The Star Online toured Bukit Bintang on a humid Tuesday night and counted seven tourists asking passers-by to help support their travels.

Among them, two were selling caricature drawings, one was peddling aerosol spray paintings, two were busking, and one was seen panhandling.

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For some context, we live in Hong Kong — I’m South Asian and have lived here since I was eight, and my partner is native to this city. Upon seeing this, we were both completely grossed out, but not at all surprised. Unfortunately, Hong Kong has a pretty solid population of entitled white tourists and obnoxious white residents.

Outside of the specific context of Hong Kong, I want to note that white people demanding money from people of colour to support their whimsical journeys of self discovery (though they will completely lack any reflection on their whiteness and the privileges that come with it) is appalling no matter where it takes place. But in this article, I want to go into why the notion of “travelling around Asia” and asking for funds for it in Hong Kong, specifically, is fucked up. And it has a great deal to do with colonialism.

Hong Kong’s own fairly recent history with Colonialism is very painful. The British occupation of this area, which went on from 1841 to 1997 (though Hong Kong was also briefly occupied by Japan during WW2), involved wars, segregation, and the exploitation of local people in various forms, including a forced market of opium addiction. The west, colonialism, and white supremacy have already taken from this place. For a white person, whether or not they be British, to be asking for FREE MONEY here is insensitive and deplorable.

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Beg-packing: Brit’s GoFundMe panned for asking netizens to fund Southeast Asia travels

On Tuesday, Brit backpacker Jacob Stroner created a GoFundMe campaign asking readers to cough up cash to fund his travels through Southeast Asia.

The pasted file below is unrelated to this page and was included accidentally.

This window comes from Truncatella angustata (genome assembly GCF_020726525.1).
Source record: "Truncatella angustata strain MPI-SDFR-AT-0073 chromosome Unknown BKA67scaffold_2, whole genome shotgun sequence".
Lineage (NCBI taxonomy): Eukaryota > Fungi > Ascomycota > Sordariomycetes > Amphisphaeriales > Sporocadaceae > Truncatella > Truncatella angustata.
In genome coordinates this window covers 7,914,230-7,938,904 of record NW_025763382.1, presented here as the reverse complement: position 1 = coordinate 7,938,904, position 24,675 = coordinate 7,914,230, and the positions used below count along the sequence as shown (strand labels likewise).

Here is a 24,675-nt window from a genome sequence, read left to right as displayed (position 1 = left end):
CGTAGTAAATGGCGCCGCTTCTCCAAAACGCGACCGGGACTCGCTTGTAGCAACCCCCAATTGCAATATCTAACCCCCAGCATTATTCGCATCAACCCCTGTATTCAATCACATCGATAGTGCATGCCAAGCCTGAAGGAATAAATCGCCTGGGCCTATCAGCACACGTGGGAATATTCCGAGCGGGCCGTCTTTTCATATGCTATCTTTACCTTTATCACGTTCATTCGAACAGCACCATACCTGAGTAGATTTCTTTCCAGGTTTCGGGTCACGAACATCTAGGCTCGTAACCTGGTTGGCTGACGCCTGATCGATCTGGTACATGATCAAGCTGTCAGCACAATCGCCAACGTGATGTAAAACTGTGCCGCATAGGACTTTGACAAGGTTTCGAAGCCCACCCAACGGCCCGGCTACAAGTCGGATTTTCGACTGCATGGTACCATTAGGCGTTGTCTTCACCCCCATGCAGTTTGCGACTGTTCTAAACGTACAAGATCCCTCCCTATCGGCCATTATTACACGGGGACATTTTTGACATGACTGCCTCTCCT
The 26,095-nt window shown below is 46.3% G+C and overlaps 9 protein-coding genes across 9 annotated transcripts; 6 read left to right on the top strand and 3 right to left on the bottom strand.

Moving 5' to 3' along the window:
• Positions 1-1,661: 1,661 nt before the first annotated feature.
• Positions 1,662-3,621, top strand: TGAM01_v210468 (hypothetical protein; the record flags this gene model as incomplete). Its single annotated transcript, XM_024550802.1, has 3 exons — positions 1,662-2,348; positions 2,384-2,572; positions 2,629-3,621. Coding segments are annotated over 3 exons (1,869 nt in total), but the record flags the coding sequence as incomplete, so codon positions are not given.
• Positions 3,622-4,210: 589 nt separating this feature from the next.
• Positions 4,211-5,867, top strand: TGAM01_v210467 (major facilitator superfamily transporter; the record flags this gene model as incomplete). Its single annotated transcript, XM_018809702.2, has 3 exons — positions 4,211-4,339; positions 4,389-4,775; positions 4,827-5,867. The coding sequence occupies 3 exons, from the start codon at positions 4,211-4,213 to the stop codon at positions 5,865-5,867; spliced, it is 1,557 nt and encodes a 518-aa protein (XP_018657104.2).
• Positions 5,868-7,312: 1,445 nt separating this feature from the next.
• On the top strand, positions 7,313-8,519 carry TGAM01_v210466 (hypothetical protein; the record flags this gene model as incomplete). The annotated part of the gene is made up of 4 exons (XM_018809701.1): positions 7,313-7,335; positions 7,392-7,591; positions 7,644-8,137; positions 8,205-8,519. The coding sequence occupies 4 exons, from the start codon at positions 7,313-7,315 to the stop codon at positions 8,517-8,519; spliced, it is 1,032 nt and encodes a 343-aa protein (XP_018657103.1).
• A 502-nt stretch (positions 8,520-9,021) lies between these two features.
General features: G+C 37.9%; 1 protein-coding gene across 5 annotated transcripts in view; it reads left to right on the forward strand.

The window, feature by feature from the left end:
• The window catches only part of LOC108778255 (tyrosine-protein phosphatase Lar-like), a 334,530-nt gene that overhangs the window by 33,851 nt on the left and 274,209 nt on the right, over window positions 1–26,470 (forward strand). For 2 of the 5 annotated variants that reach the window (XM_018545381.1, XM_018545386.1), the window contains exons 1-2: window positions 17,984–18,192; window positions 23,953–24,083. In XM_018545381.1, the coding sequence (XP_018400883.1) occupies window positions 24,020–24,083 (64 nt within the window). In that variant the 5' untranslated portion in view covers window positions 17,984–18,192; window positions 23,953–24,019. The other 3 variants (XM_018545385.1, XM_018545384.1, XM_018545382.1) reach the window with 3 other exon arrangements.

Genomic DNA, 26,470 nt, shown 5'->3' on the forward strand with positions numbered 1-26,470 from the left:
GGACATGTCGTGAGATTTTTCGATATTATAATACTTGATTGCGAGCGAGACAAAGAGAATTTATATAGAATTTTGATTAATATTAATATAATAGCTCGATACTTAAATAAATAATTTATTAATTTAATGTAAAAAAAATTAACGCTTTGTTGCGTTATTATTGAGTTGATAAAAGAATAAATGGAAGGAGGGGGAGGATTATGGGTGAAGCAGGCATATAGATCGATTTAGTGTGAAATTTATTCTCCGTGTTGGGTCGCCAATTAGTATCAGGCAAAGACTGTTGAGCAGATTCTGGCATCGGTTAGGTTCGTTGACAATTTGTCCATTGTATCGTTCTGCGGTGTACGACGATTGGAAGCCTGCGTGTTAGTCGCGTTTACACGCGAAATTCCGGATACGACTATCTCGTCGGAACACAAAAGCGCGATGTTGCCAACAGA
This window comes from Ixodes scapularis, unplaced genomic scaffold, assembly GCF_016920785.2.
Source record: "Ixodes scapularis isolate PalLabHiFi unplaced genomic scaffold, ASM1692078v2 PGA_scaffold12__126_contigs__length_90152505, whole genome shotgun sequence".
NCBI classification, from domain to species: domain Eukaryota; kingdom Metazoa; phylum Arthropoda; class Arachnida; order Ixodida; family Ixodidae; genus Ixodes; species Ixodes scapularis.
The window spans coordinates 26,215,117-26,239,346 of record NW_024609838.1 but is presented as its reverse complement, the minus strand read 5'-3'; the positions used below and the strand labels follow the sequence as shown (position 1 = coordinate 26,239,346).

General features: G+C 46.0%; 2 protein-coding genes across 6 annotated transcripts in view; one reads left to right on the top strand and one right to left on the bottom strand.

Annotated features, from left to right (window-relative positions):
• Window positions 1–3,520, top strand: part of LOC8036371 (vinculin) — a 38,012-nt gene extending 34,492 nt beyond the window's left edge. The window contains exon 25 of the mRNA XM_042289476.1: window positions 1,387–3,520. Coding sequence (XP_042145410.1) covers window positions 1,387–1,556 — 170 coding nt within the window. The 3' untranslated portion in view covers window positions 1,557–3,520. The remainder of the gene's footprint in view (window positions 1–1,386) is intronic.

The long entry, titled “Travelling disaster,” tells of Stroner’s numerous passport, visa, and flight mishaps due to a damaged passport that led to him being held in detention cells in both Suvarnabhumi Airport and a Vietnamese airport and blowing through his savings on flight tickets he could not use since his passport was not valid for travel.

He’s now back at home in Overton, England, but hopes to get back to Asia with a new passport in hand as soon as possible. And he’d like you to pay for it.

related: Some young Caucasians have been panhandling at Tampines to fund their trip around the world

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Notorious begpacker barred from entering S’pore, goes around the world begging

Begpacking, a play on backpacking, is a newly coined term which refers to a fresh breed of backpackers who go around the world begging for money to fund their travels.

For reference, here’s a pair of tourists busking illegally and selling postcards at Tampines bus interchange on April 4.

They caught the attention of one Twitter user, who was irritated that they would put themselves in the same position as real beggars who actually need the money for survival.

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'Gap yah' backpackers begging for money should be ashamed of themselves

Take a walk down Khao San Road in Bangkok and you’ll see people lining the streets asking for money. Only they’re not homeless locals struggling to feed their families; they’re gap yah backpackers who spent their week’s budget on too many drinks in the hostel bar #fail #YOLO.

There has been a recent rise in ‘begpackers’ - that’s backpackers who are begging - across some of the poorest countries in the world. Their attempts to fund their trips via begging, busking and occasionally selling their holiday photos have been snapped and shared on social media by more socially aware travellers - and disgusted locals.

Most of the begpackers have been spotted in South East Asia, along the well-trodden traveller’s trail of Thailand-Cambodia-Laos-Vietnam and across into Malaysia. One woman from Singapore, Maisarah Abu Samah, was shocked to see two white couples selling postcards and playing music for money.

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You might need to produce 20,000THB in cash the next time you visit Thailand

The next time you visit Bangkok, Phuket or anywhere else in Thailand on a tourist visa, you might need to produce 20,000THB (S$814.60) in cash.

According to a report by news portal Thaivisa, foreigners have been refused entry for not having this cash when entering Thailand. This increased scrutiny is to crack down on foreigners who officials suspect are not genuine tourists and who may be working in Thailand illegally.

In general, Singaporeans are entitled to a 30-days visa exemption when visiting Thailand. As for tourist visas, they may be granted to short term visitors who intend to stay in Thailand for 60 days per trip or less. The Single-Entry Tourist Visa is valid for entering Thailand once within 3 months from the date of application.